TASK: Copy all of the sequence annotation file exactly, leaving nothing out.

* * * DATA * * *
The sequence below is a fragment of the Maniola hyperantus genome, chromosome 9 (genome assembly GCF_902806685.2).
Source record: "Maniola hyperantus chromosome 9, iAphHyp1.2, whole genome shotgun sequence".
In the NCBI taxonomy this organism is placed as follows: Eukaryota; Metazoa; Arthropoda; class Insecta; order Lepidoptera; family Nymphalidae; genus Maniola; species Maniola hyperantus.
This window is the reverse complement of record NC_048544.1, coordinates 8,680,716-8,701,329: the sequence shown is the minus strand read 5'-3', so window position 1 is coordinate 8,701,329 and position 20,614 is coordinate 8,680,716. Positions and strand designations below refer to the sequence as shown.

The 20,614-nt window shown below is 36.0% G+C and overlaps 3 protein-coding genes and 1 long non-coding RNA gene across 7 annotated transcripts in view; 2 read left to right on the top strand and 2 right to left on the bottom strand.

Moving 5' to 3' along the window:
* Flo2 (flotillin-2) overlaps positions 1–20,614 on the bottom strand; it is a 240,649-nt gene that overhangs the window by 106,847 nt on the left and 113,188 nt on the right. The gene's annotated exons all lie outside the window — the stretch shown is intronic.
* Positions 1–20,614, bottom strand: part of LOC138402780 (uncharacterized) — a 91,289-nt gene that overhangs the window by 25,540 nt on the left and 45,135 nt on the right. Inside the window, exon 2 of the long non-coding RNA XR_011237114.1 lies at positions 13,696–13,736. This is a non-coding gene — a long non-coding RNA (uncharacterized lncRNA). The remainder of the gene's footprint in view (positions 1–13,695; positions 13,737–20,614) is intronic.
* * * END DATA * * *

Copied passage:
The sequence below is a fragment of the Maniola hyperantus genome, chromosome 9 (genome assembly GCF_902806685.2).
Source record: "Maniola hyperantus chromosome 9, iAphHyp1.2, whole genome shotgun sequence".
In the NCBI taxonomy this organism is placed as follows: Eukaryota; Metazoa; Arthropoda; class Insecta; order Lepidoptera; family Nymphalidae; genus Maniola; species Maniola hyperantus.
This window is the reverse complement of record NC_048544.1, coordinates 8,680,716-8,701,329: the sequence shown is the minus strand read 5'-3', so window position 1 is coordinate 8,701,329 and position 20,614 is coordinate 8,680,716. Positions and strand designations below refer to the sequence as shown.

The 20,614-nt window shown below is 36.0% G+C and overlaps 3 protein-coding genes and 1 long non-coding RNA gene across 7 annotated transcripts in view; 2 read left to right on the top strand and 2 right to left on the bottom strand.

Moving 5' to 3' along the window:
* Flo2 (flotillin-2) overlaps positions 1–20,614 on the bottom strand; it is a 240,649-nt gene that overhangs the window by 106,847 nt on the left and 113,188 nt on the right. The gene's annotated exons all lie outside the window — the stretch shown is intronic.
* Positions 1–20,614, bottom strand: part of LOC138402780 (uncharacterized) — a 91,289-nt gene that overhangs the window by 25,540 nt on the left and 45,135 nt on the right. Inside the window, exon 2 of the long non-coding RNA XR_011237114.1 lies at positions 13,696–13,736. This is a non-coding gene — a long non-coding RNA (uncharacterized lncRNA). The remainder of the gene's footprint in view (positions 1–13,695; positions 13,737–20,614) is intronic.